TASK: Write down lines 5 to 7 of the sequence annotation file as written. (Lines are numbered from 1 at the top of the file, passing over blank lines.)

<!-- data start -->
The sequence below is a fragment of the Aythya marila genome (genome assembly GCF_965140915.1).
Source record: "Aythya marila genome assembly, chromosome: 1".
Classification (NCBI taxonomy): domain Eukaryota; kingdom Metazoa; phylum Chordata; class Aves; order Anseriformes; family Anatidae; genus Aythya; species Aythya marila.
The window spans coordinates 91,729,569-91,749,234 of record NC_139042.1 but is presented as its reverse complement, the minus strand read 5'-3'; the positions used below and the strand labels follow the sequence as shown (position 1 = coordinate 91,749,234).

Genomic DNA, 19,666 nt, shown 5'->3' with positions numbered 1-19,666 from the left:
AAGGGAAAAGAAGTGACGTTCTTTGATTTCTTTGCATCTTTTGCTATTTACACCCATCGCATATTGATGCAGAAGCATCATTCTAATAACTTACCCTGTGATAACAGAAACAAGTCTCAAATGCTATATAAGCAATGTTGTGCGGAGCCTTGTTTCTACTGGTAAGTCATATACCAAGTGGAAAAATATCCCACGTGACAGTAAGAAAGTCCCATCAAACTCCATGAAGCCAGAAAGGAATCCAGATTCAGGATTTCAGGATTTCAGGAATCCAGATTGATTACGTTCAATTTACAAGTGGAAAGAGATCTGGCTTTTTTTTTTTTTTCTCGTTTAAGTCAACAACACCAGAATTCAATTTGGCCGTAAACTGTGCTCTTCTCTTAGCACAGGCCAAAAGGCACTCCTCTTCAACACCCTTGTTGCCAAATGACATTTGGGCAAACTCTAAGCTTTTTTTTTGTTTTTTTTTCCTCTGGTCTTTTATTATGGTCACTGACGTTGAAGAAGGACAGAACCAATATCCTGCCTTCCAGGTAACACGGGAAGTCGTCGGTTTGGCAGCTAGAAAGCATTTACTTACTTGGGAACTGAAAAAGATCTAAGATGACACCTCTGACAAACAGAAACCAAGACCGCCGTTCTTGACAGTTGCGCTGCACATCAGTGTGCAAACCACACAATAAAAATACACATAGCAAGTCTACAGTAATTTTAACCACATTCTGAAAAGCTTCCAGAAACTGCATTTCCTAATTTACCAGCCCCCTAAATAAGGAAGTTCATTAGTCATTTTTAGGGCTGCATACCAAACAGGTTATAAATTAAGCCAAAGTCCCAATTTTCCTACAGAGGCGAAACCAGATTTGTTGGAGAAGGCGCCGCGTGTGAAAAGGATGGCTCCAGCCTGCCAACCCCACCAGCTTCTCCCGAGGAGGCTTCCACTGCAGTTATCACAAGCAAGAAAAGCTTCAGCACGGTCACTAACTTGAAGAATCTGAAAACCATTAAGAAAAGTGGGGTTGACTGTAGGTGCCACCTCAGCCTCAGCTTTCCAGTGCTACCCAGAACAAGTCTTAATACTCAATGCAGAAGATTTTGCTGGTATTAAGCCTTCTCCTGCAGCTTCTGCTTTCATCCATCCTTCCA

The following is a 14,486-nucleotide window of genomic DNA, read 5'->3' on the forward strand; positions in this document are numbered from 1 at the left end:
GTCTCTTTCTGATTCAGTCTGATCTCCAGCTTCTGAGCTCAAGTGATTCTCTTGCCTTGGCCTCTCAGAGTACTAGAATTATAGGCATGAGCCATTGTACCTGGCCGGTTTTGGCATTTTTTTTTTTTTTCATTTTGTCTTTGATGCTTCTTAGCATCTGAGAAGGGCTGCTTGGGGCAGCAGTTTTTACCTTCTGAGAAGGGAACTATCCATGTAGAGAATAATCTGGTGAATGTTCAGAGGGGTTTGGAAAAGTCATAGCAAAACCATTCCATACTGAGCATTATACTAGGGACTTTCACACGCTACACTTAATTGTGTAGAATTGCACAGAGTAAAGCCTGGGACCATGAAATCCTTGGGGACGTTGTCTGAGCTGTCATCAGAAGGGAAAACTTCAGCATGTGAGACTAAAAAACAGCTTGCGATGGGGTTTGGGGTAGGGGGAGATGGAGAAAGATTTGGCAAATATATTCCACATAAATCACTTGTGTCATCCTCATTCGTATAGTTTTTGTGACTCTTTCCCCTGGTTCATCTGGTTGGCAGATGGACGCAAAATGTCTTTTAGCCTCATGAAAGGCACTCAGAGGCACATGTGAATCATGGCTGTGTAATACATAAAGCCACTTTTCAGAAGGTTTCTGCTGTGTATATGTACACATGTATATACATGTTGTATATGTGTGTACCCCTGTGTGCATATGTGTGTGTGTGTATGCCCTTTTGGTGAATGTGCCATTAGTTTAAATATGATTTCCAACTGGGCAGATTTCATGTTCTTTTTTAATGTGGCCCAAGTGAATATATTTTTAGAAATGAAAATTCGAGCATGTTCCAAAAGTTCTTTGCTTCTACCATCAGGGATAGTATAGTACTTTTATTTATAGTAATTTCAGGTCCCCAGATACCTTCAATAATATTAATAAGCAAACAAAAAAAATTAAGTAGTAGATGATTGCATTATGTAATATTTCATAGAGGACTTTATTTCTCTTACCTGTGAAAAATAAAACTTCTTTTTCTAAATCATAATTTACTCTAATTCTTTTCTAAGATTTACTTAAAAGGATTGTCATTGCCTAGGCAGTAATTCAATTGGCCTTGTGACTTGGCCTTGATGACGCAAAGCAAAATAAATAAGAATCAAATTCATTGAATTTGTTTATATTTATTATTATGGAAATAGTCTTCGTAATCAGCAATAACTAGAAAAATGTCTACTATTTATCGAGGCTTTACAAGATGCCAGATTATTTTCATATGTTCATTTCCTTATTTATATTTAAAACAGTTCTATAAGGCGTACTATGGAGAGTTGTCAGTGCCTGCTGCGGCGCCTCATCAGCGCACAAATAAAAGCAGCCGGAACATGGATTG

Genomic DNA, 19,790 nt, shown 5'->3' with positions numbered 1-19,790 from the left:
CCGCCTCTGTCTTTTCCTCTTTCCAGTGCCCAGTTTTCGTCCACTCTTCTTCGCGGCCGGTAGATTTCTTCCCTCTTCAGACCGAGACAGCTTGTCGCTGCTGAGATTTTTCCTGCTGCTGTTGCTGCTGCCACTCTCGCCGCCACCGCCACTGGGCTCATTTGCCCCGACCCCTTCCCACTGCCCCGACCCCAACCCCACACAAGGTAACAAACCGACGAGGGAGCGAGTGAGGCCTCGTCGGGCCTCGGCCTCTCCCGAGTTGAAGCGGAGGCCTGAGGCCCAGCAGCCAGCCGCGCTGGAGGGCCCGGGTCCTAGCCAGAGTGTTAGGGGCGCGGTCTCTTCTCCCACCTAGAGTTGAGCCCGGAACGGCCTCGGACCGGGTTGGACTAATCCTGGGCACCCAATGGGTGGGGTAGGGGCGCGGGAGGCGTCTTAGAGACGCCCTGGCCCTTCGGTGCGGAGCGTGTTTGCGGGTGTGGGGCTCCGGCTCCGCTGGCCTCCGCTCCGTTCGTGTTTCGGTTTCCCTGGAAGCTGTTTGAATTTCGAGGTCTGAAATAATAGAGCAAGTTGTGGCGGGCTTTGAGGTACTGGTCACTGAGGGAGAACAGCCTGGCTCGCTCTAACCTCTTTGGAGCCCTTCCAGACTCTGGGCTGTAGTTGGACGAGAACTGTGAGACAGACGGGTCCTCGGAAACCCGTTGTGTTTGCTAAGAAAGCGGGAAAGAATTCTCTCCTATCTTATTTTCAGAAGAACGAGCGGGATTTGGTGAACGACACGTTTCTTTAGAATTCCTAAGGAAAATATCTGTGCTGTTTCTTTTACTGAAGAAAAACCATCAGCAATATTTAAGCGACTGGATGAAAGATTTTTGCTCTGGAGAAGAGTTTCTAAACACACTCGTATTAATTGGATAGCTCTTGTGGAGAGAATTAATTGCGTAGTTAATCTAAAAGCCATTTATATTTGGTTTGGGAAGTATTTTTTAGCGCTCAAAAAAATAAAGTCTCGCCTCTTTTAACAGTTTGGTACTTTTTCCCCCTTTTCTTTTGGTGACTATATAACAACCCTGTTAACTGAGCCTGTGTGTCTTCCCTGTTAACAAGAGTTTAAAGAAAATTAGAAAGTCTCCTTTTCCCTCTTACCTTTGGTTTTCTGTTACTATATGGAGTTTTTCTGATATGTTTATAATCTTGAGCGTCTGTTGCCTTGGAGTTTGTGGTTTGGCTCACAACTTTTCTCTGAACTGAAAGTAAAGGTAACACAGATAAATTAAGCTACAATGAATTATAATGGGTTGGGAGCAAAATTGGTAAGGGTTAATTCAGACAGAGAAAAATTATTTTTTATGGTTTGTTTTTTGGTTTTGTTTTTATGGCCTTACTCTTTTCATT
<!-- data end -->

Genomic DNA, 19,666 nt, shown 5'->3' with positions numbered 1-19,666 from the left:
AAGGGAAAAGAAGTGACGTTCTTTGATTTCTTTGCATCTTTTGCTATTTACACCCATCGCATATTGATGCAGAAGCATCATTCTAATAACTTACCCTGTGATAACAGAAACAAGTCTCAAATGCTATATAAGCAATGTTGTGCGGAGCCTTGTTTCTACTGGTAAGTCATATACCAAGTGGAAAAATATCCCACGTGACAGTAAGAAAGTCCCATCAAACTCCATGAAGCCAGAAAGGAATCCAGATTCAGGATTTCAGGATTTCAGGAATCCAGATTGATTACGTTCAATTTACAAGTGGAAAGAGATCTGGCTTTTTTTTTTTTTTCTCGTTTAAGTCAACAACACCAGAATTCAATTTGGCCGTAAACTGTGCTCTTCTCTTAGCACAGGCCAAAAGGCACTCCTCTTCAACACCCTTGTTGCCAAATGACATTTGGGCAAACTCTAAGCTTTTTTTTTGTTTTTTTTTCCTCTGGTCTTTTATTATGGTCACTGACGTTGAAGAAGGACAGAACCAATATCCTGCCTTCCAGGTAACACGGGAAGTCGTCGGTTTGGCAGCTAGAAAGCATTTACTTACTTGGGAACTGAAAAAGATCTAAGATGACACCTCTGACAAACAGAAACCAAGACCGCCGTTCTTGACAGTTGCGCTGCACATCAGTGTGCAAACCACACAATAAAAATACACATAGCAAGTCTACAGTAATTTTAACCACATTCTGAAAAGCTTCCAGAAACTGCATTTCCTAATTTACCAGCCCCCTAAATAAGGAAGTTCATTAGTCATTTTTAGGGCTGCATACCAAACAGGTTATAAATTAAGCCAAAGTCCCAATTTTCCTACAGAGGCGAAACCAGATTTGTTGGAGAAGGCGCCGCGTGTGAAAAGGATGGCTCCAGCCTGCCAACCCCACCAGCTTCTCCCGAGGAGGCTTCCACTGCAGTTATCACAAGCAAGAAAAGCTTCAGCACGGTCACTAACTTGAAGAATCTGAAAACCATTAAGAAAAGTGGGGTTGACTGTAGGTGCCACCTCAGCCTCAGCTTTCCAGTGCTACCCAGAACAAGTCTTAATACTCAATGCAGAAGATTTTGCTGGTATTAAGCCTTCTCCTGCAGCTTCTGCTTTCATCCATCCTTCCA

The following is a 14,486-nucleotide window of genomic DNA, read 5'->3' on the forward strand; positions in this document are numbered from 1 at the left end: